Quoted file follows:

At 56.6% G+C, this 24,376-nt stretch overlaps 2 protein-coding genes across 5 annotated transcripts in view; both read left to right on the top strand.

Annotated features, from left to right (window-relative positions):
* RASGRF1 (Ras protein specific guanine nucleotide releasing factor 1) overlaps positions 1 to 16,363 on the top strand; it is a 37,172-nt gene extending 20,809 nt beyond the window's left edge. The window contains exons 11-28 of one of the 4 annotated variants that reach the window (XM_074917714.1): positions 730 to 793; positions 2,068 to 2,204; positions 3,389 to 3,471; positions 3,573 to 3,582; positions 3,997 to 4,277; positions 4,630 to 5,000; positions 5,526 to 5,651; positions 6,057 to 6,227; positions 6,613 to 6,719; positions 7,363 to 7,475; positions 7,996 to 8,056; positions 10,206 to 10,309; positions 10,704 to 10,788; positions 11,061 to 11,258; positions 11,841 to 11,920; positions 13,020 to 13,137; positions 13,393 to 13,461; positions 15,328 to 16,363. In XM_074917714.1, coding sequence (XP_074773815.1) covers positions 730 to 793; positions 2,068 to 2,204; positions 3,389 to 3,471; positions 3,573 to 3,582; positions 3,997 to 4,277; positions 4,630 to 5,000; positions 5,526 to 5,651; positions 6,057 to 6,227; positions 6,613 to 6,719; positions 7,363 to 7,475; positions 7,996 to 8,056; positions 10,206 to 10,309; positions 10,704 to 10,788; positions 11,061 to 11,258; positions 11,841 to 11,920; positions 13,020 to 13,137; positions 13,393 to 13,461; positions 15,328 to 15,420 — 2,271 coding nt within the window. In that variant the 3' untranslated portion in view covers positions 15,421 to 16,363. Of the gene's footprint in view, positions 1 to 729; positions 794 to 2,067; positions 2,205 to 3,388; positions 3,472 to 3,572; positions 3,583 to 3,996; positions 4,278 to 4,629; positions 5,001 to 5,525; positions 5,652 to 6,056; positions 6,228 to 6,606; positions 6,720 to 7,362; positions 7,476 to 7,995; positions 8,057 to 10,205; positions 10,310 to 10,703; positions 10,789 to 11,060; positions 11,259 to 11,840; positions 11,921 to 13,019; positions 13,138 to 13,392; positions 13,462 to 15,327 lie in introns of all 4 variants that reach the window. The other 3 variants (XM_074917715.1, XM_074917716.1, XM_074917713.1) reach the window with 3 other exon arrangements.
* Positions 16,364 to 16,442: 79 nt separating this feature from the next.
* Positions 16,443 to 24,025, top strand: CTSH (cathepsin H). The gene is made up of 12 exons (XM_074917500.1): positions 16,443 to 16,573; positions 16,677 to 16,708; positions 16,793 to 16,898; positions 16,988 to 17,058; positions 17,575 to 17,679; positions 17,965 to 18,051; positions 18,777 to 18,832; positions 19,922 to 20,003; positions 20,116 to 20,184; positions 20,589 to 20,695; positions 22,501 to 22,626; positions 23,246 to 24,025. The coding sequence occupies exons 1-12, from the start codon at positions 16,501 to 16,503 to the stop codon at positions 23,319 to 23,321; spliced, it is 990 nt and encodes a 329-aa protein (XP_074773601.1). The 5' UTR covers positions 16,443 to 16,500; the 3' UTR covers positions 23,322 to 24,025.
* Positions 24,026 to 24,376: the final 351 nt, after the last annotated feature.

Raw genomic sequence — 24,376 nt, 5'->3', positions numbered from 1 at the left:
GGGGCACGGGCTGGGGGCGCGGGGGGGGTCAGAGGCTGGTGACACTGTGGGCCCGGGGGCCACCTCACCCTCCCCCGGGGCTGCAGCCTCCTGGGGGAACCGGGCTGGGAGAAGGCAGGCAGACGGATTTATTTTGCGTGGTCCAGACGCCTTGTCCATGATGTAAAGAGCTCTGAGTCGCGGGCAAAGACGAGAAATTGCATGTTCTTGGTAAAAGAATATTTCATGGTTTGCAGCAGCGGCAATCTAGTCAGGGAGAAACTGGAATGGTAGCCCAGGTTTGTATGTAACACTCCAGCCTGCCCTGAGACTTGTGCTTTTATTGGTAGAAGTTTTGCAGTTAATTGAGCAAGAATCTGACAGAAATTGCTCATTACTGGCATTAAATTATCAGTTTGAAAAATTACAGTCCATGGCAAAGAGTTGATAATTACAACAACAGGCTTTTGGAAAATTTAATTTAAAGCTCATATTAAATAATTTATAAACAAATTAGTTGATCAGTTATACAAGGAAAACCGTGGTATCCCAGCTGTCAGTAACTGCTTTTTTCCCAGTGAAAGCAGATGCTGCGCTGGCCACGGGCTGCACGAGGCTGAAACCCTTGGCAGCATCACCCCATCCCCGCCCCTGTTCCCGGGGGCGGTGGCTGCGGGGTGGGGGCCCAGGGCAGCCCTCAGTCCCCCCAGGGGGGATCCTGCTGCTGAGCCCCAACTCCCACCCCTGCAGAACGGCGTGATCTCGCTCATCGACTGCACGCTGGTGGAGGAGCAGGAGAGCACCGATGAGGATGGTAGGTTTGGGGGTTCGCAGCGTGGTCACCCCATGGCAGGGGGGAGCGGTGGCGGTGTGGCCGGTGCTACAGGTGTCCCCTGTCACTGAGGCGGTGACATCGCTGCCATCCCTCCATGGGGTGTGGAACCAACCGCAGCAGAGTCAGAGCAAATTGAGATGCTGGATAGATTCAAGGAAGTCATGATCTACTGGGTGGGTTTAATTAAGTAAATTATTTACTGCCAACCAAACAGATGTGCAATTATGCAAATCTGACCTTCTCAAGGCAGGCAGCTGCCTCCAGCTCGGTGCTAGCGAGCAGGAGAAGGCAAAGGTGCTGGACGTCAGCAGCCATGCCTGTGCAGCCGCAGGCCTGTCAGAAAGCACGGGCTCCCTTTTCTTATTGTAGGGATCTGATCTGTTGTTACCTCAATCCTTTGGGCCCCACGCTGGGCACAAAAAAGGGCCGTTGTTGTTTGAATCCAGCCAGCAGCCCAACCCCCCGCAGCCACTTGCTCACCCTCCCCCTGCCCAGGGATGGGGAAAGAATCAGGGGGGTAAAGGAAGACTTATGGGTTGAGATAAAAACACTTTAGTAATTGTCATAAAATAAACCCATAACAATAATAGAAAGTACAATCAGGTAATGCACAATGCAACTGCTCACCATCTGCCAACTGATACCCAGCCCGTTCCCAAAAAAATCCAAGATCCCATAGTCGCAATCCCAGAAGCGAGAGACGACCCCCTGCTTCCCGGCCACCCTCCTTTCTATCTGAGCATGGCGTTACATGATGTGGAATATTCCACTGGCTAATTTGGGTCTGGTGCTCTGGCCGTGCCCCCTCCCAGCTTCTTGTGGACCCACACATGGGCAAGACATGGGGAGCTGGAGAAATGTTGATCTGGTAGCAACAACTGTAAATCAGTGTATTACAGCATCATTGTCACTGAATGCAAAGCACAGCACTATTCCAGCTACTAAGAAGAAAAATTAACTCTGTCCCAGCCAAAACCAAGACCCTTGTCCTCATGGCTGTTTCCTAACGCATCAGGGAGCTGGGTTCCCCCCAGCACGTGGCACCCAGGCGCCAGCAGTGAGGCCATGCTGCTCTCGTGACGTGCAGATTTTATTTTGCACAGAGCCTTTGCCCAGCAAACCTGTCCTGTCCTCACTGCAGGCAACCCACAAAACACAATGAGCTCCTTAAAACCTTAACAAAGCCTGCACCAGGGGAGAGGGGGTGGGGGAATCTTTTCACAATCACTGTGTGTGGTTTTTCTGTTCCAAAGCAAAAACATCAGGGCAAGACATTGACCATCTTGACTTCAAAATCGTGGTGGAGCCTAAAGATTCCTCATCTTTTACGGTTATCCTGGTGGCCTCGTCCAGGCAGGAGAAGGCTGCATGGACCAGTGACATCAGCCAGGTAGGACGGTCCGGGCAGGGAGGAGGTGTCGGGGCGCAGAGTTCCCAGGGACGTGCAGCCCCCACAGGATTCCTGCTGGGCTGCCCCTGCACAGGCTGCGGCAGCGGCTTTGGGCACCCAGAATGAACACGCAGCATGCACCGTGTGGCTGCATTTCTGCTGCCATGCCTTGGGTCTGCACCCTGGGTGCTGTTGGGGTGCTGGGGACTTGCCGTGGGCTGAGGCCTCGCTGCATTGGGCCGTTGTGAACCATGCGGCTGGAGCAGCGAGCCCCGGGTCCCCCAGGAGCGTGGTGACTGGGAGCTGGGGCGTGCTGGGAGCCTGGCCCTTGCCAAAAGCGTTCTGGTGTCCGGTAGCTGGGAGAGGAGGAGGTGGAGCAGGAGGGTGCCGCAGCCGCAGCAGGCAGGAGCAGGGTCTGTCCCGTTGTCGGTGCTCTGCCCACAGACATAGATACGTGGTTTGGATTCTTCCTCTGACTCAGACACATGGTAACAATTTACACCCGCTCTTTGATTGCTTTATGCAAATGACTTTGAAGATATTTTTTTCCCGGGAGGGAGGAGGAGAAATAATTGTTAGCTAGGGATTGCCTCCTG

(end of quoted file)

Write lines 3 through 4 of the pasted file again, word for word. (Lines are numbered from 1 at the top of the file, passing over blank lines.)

* RASGRF1 (Ras protein specific guanine nucleotide releasing factor 1) overlaps positions 1 to 16,363 on the top strand; it is a 37,172-nt gene extending 20,809 nt beyond the window's left edge. The window contains exons 11-28 of one of the 4 annotated variants that reach the window (XM_074917714.1): positions 730 to 793; positions 2,068 to 2,204; positions 3,389 to 3,471; positions 3,573 to 3,582; positions 3,997 to 4,277; positions 4,630 to 5,000; positions 5,526 to 5,651; positions 6,057 to 6,227; positions 6,613 to 6,719; positions 7,363 to 7,475; positions 7,996 to 8,056; positions 10,206 to 10,309; positions 10,704 to 10,788; positions 11,061 to 11,258; positions 11,841 to 11,920; positions 13,020 to 13,137; positions 13,393 to 13,461; positions 15,328 to 16,363. In XM_074917714.1, coding sequence (XP_074773815.1) covers positions 730 to 793; positions 2,068 to 2,204; positions 3,389 to 3,471; positions 3,573 to 3,582; positions 3,997 to 4,277; positions 4,630 to 5,000; positions 5,526 to 5,651; positions 6,057 to 6,227; positions 6,613 to 6,719; positions 7,363 to 7,475; positions 7,996 to 8,056; positions 10,206 to 10,309; positions 10,704 to 10,788; positions 11,061 to 11,258; positions 11,841 to 11,920; positions 13,020 to 13,137; positions 13,393 to 13,461; positions 15,328 to 15,420 — 2,271 coding nt within the window. In that variant the 3' untranslated portion in view covers positions 15,421 to 16,363. Of the gene's footprint in view, positions 1 to 729; positions 794 to 2,067; positions 2,205 to 3,388; positions 3,472 to 3,572; positions 3,583 to 3,996; positions 4,278 to 4,629; positions 5,001 to 5,525; positions 5,652 to 6,056; positions 6,228 to 6,606; positions 6,720 to 7,362; positions 7,476 to 7,995; positions 8,057 to 10,205; positions 10,310 to 10,703; positions 10,789 to 11,060; positions 11,259 to 11,840; positions 11,921 to 13,019; positions 13,138 to 13,392; positions 13,462 to 15,327 lie in introns of all 4 variants that reach the window. The other 3 variants (XM_074917715.1, XM_074917716.1, XM_074917713.1) reach the window with 3 other exon arrangements.
* Positions 16,364 to 16,442: 79 nt separating this feature from the next.